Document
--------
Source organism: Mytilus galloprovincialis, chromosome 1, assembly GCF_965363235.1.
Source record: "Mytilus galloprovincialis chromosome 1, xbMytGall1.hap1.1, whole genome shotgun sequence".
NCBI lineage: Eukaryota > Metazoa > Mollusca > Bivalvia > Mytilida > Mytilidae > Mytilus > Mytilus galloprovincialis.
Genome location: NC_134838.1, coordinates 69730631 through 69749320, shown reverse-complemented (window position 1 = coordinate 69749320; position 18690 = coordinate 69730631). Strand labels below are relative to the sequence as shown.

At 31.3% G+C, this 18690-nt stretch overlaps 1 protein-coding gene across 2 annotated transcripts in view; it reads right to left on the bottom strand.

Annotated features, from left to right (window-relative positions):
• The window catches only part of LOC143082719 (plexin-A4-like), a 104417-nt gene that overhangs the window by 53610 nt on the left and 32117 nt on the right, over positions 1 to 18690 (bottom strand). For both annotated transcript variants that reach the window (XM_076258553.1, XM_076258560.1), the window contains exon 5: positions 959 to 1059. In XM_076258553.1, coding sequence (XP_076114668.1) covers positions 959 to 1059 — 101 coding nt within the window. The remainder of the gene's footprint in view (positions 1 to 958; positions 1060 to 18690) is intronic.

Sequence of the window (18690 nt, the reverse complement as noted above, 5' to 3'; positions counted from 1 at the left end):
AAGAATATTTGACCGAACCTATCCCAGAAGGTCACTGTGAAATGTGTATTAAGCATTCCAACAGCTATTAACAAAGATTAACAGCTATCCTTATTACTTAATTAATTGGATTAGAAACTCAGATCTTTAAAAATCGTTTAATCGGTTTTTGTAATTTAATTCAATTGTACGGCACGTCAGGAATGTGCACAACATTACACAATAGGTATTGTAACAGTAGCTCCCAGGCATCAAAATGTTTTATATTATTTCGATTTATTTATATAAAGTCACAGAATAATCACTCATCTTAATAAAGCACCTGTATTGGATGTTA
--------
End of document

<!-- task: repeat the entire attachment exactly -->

Source organism: Mytilus galloprovincialis, chromosome 1, assembly GCF_965363235.1.
Source record: "Mytilus galloprovincialis chromosome 1, xbMytGall1.hap1.1, whole genome shotgun sequence".
NCBI lineage: Eukaryota > Metazoa > Mollusca > Bivalvia > Mytilida > Mytilidae > Mytilus > Mytilus galloprovincialis.
Genome location: NC_134838.1, coordinates 69730631 through 69749320, shown reverse-complemented (window position 1 = coordinate 69749320; position 18690 = coordinate 69730631). Strand labels below are relative to the sequence as shown.

At 31.3% G+C, this 18690-nt stretch overlaps 1 protein-coding gene across 2 annotated transcripts in view; it reads right to left on the bottom strand.

Annotated features, from left to right (window-relative positions):
• The window catches only part of LOC143082719 (plexin-A4-like), a 104417-nt gene that overhangs the window by 53610 nt on the left and 32117 nt on the right, over positions 1 to 18690 (bottom strand). For both annotated transcript variants that reach the window (XM_076258553.1, XM_076258560.1), the window contains exon 5: positions 959 to 1059. In XM_076258553.1, coding sequence (XP_076114668.1) covers positions 959 to 1059 — 101 coding nt within the window. The remainder of the gene's footprint in view (positions 1 to 958; positions 1060 to 18690) is intronic.

Sequence of the window (18690 nt, the reverse complement as noted above, 5' to 3'; positions counted from 1 at the left end):
AAGAATATTTGACCGAACCTATCCCAGAAGGTCACTGTGAAATGTGTATTAAGCATTCCAACAGCTATTAACAAAGATTAACAGCTATCCTTATTACTTAATTAATTGGATTAGAAACTCAGATCTTTAAAAATCGTTTAATCGGTTTTTGTAATTTAATTCAATTGTACGGCACGTCAGGAATGTGCACAACATTACACAATAGGTATTGTAACAGTAGCTCCCAGGCATCAAAATGTTTTATATTATTTCGATTTATTTATATAAAGTCACAGAATAATCACTCATCTTAATAAAGCACCTGTATTGGATGTTA